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J Med Chem. 1998 Jan 29;41(3):401-6.

Discovery and development of the novel potent orally active thrombin inhibitor N-(9-hydroxy-9-fluorenecarboxy)prolyl trans-4-aminocyclohexylmethyl amide (L-372,460): coapplication of structure-based design and rapid multiple analogue synthesis on solid support.

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Department of Medicinal Chemistry, Merck Research Laboratories, West Point, Pennsylvania 19486, USA.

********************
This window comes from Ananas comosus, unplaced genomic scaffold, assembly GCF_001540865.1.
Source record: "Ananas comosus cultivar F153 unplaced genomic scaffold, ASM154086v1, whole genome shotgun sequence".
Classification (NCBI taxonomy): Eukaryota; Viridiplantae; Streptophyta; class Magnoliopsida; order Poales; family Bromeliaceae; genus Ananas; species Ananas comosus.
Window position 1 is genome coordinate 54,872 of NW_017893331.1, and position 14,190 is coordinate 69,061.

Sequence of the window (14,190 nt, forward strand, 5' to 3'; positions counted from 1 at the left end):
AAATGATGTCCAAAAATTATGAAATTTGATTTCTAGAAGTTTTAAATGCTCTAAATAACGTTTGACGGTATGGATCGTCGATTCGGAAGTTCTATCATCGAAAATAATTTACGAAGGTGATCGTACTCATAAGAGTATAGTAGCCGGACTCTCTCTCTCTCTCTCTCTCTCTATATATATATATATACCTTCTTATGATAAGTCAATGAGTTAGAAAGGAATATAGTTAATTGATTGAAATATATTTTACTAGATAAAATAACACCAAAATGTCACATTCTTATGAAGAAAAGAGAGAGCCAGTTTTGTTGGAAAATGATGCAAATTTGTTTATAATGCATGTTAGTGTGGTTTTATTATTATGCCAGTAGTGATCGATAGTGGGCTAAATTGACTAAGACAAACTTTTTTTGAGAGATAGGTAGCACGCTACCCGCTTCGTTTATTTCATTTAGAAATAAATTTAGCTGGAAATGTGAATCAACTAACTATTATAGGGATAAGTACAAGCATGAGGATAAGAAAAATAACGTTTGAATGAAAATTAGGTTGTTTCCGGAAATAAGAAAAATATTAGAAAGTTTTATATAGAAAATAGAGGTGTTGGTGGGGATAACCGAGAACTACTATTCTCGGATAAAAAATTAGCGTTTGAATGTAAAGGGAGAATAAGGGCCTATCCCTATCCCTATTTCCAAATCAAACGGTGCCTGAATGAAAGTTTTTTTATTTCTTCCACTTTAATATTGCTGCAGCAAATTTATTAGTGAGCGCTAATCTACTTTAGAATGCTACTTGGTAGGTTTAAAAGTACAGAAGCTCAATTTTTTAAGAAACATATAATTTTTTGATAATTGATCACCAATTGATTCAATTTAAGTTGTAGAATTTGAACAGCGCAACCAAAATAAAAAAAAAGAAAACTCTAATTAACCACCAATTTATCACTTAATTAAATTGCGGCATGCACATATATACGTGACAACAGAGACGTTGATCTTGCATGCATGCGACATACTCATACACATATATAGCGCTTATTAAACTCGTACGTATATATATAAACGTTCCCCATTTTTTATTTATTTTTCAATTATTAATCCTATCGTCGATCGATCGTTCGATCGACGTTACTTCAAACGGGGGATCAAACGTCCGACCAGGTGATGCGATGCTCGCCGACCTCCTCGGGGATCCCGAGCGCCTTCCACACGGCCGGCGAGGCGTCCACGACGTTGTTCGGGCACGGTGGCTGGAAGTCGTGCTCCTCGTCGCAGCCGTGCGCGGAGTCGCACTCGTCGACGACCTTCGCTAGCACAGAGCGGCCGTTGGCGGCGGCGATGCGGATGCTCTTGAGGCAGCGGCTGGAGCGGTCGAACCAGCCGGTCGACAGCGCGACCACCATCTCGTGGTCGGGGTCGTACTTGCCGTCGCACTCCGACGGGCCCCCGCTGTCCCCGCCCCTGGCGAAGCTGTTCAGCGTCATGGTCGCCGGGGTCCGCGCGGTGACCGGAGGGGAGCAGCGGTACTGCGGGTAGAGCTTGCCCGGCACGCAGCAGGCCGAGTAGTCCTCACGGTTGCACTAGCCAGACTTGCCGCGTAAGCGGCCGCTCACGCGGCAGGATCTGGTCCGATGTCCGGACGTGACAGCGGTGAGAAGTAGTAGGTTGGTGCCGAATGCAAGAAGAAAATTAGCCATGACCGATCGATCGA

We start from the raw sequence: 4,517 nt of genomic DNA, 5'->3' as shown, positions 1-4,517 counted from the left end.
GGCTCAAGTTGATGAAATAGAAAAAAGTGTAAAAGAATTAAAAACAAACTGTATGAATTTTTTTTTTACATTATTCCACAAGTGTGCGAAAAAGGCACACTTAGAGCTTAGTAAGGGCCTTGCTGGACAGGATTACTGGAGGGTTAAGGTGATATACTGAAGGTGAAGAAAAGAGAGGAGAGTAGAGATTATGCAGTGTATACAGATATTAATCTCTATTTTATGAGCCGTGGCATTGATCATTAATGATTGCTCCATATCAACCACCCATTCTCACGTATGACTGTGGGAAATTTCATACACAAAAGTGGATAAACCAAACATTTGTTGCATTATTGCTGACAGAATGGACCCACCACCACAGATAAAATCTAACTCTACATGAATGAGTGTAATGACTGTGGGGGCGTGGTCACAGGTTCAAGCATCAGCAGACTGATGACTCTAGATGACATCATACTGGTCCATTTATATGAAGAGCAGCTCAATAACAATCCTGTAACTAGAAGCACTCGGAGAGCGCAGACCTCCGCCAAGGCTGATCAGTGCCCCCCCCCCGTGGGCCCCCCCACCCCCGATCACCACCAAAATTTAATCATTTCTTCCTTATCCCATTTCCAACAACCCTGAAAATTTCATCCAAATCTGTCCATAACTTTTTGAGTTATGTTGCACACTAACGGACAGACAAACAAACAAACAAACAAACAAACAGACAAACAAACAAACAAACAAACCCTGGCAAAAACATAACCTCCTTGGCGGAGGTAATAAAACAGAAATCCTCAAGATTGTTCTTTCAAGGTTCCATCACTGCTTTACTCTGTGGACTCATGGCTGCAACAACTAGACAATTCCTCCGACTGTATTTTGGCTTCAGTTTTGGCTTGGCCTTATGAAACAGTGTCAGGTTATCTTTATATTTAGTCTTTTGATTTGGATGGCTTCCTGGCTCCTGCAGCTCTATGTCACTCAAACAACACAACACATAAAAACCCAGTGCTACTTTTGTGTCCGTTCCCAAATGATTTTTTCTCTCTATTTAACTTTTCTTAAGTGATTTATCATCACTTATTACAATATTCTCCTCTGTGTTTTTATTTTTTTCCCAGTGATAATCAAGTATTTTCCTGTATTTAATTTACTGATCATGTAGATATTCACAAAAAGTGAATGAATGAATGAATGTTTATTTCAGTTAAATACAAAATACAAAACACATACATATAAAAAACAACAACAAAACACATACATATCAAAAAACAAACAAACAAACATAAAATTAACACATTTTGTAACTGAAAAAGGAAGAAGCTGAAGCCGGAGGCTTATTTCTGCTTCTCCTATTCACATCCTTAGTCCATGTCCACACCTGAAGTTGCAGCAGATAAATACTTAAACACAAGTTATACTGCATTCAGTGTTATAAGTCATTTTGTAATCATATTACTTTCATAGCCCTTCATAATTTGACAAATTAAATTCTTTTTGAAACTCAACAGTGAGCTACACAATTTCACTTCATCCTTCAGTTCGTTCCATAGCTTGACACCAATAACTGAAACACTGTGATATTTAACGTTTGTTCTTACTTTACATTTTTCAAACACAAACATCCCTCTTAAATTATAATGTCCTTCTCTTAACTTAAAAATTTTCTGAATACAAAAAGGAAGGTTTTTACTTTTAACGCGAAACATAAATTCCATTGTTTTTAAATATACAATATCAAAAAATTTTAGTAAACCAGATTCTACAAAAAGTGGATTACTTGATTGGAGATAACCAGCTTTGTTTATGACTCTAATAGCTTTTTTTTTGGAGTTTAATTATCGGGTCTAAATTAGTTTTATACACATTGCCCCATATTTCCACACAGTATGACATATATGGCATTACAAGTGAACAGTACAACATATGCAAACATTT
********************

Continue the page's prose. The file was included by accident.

Early studies in these laboratories of peptidomimetic structures containing a basic P1 moiety led to the highly potent and selective thrombin inhibitors 2 (Ki = 5.0 nM) and 3 (Ki = 0.1 nM). However, neither attains significant blood levels upon oral administration to rats and dogs. With the aim of improving pharmacokinetic properties via a more diverse database, we devised a resin-based route for the synthesis of analogues of these structures in which the P3 residue is replaced with a range of lipophilic carboxylic amides. Assembly proceeds from the common P2-P1 template 7 linked via an acid-labile carbamate to a polystyrene support. Application of the methodology in a repetitive fashion afforded several interesting analogues out of a collection of some 200 compounds. Among the most potent of the group, N-(9-hydroxy-9-fluorenecarboxy)-prolyl trans-4-aminocyclohexylmethyl amide (L-372,460 8, Ki = 1.5 nM), in addition to being fully efficacious in a rat model of arterial thrombosis at an infusion rate of 10 micrograms/kg/min, exhibits oral bioavailability of 74% in dogs, and oral bioavailability of 39% in monkeys with a serum half-life of just under 4 h. On the basis of its favorable biological properties, inhibitor 8 has been subject to further evaluation as a possible treatment for thrombogenic disorders.

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